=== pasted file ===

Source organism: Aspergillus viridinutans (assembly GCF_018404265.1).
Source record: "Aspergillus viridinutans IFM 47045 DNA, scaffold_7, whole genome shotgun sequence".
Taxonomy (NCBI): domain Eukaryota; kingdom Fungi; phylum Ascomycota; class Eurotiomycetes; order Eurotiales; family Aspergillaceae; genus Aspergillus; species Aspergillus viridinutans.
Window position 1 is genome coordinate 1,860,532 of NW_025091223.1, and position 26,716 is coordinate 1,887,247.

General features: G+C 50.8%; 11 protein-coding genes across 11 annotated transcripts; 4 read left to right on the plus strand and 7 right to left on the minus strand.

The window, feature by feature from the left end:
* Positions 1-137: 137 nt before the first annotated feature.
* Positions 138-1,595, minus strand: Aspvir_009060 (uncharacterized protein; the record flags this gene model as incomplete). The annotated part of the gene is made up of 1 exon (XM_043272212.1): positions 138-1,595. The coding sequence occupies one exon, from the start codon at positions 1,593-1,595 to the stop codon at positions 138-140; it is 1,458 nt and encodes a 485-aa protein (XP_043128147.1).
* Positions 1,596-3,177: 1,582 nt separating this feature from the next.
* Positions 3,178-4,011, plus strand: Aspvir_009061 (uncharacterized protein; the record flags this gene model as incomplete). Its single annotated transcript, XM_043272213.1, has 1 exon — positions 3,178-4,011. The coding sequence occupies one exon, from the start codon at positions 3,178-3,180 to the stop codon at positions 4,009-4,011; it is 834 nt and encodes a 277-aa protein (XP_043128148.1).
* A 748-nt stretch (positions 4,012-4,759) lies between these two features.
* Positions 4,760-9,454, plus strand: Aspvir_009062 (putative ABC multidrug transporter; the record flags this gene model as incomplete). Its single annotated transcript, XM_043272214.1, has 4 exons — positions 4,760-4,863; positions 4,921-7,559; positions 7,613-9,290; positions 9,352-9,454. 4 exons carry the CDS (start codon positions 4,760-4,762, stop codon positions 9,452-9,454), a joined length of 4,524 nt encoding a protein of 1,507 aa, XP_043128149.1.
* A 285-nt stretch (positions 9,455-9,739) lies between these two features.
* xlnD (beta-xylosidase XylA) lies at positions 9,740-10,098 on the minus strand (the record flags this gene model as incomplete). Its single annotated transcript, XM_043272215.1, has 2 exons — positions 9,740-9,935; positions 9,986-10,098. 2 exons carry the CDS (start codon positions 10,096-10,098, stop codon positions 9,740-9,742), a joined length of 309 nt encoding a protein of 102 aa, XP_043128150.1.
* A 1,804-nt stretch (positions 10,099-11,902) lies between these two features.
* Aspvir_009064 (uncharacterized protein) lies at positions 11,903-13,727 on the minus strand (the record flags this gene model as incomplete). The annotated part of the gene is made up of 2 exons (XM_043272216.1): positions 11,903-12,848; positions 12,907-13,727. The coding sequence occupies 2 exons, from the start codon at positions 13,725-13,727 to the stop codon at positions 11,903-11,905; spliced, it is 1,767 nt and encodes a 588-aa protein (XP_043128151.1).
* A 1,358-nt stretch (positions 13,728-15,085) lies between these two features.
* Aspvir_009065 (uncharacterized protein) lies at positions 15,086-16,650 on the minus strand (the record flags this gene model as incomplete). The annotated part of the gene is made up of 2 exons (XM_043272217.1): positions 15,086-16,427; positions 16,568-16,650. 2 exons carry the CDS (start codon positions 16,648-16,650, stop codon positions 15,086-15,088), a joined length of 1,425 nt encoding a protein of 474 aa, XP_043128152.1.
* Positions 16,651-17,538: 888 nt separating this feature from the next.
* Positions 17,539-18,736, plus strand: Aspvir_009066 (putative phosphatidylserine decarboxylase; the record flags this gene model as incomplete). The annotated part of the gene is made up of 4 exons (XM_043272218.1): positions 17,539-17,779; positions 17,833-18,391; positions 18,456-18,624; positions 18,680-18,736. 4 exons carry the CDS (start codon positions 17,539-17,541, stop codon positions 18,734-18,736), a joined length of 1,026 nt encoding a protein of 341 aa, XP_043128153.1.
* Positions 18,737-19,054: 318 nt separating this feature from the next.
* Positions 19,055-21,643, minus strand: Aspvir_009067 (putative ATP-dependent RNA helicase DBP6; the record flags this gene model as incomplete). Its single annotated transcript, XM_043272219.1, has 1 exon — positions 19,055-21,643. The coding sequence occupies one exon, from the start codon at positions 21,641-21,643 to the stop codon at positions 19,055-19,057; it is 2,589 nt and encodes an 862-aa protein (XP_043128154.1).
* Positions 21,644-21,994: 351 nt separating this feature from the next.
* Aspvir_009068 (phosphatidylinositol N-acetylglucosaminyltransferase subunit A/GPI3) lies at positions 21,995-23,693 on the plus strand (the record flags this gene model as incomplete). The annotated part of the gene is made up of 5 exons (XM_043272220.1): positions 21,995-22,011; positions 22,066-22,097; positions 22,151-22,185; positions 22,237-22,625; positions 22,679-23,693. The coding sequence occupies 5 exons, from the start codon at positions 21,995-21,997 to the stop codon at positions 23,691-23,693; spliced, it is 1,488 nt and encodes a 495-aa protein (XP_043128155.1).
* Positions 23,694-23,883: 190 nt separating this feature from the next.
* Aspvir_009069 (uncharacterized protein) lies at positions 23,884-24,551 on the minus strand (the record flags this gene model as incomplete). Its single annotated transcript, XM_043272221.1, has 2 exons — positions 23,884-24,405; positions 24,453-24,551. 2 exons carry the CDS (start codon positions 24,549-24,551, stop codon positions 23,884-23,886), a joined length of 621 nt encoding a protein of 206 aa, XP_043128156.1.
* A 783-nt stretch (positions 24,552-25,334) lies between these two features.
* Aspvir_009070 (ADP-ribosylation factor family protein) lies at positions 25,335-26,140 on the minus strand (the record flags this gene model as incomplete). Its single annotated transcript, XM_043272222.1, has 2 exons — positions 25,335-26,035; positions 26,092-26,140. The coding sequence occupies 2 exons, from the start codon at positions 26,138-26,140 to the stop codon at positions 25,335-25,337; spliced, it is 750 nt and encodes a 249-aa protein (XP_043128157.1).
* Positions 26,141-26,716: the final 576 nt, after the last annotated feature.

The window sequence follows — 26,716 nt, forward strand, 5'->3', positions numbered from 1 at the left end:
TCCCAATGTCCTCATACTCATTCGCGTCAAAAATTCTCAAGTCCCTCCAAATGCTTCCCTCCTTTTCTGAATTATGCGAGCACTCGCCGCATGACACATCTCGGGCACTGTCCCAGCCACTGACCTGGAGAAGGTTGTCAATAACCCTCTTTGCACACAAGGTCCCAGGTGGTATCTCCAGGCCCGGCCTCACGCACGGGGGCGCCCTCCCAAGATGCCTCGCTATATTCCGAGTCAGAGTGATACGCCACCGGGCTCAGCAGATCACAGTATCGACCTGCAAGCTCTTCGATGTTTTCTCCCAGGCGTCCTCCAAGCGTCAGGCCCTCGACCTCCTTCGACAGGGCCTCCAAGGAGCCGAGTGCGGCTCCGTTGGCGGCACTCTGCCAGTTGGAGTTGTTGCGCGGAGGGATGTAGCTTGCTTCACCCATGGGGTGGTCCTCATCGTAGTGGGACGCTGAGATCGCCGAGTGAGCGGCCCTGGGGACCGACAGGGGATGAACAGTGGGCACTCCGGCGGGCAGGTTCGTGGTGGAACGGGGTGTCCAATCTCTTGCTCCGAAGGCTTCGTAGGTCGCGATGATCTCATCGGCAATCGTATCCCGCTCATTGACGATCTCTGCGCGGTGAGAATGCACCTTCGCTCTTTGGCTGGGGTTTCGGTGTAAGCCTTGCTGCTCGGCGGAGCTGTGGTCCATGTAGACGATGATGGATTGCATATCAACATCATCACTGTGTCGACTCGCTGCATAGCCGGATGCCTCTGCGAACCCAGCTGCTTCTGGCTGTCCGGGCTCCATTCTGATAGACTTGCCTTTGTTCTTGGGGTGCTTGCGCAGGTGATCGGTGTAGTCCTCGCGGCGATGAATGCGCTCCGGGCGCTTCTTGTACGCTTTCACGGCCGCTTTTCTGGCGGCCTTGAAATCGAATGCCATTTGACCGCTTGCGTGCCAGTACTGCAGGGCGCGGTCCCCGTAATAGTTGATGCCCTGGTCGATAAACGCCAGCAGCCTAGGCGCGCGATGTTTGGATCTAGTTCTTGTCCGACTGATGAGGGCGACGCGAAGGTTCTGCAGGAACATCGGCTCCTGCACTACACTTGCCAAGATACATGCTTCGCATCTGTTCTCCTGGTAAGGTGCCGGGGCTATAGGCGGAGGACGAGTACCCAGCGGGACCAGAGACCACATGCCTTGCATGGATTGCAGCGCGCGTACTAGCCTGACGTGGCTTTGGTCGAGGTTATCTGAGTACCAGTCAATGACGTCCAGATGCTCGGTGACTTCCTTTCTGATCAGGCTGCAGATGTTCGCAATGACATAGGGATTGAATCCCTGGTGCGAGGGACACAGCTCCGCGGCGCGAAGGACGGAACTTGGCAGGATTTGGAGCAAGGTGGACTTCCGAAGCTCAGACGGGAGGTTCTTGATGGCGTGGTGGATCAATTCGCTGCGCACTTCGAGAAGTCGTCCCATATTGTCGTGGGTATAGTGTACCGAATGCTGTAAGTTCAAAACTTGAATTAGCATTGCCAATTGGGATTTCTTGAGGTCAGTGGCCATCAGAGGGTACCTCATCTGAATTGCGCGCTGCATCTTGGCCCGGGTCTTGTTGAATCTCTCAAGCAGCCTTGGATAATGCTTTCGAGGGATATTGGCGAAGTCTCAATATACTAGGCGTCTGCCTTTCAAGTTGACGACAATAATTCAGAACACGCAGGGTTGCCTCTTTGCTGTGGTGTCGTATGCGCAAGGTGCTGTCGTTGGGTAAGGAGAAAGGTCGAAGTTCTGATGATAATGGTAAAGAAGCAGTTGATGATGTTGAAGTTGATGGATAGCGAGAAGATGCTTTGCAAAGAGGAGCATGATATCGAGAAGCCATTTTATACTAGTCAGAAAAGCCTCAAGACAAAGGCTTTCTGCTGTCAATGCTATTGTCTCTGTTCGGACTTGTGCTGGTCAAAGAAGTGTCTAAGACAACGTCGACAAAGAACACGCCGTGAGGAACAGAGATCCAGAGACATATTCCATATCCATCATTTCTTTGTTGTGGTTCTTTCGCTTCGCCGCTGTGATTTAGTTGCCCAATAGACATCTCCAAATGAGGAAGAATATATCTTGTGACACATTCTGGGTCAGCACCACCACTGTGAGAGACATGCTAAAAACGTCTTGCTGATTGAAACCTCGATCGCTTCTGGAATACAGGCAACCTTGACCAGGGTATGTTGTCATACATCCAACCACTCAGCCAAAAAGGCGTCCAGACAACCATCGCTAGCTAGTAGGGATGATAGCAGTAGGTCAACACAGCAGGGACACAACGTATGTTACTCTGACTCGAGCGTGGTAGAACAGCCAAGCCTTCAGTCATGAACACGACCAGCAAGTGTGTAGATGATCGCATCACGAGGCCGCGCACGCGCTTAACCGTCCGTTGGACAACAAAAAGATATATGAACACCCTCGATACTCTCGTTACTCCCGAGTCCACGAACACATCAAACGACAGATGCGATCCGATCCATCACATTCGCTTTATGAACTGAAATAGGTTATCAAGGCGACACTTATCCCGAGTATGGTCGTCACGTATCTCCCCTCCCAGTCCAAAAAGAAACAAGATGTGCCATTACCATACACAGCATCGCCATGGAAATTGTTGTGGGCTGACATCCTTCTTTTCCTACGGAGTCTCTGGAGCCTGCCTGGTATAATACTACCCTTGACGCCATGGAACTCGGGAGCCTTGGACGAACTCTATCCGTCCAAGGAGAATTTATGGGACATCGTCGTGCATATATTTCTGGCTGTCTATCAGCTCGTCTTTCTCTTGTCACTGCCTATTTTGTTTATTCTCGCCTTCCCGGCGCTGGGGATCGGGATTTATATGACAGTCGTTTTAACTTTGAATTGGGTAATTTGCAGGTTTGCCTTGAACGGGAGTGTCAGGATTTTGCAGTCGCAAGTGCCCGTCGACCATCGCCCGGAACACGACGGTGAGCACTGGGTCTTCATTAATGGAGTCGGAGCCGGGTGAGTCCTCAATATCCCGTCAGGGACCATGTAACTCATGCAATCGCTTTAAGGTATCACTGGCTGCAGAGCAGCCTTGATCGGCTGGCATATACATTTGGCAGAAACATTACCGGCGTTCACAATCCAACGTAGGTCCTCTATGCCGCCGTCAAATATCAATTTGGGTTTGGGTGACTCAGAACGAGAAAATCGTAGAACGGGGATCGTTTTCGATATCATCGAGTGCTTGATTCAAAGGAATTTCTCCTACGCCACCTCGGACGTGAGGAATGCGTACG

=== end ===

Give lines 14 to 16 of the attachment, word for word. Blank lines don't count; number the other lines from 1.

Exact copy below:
* xlnD (beta-xylosidase XylA) lies at positions 9,740-10,098 on the minus strand (the record flags this gene model as incomplete). Its single annotated transcript, XM_043272215.1, has 2 exons — positions 9,740-9,935; positions 9,986-10,098. 2 exons carry the CDS (start codon positions 10,096-10,098, stop codon positions 9,740-9,742), a joined length of 309 nt encoding a protein of 102 aa, XP_043128150.1.
* A 1,804-nt stretch (positions 10,099-11,902) lies between these two features.
* Aspvir_009064 (uncharacterized protein) lies at positions 11,903-13,727 on the minus strand (the record flags this gene model as incomplete). The annotated part of the gene is made up of 2 exons (XM_043272216.1): positions 11,903-12,848; positions 12,907-13,727. The coding sequence occupies 2 exons, from the start codon at positions 13,725-13,727 to the stop codon at positions 11,903-11,905; spliced, it is 1,767 nt and encodes a 588-aa protein (XP_043128151.1).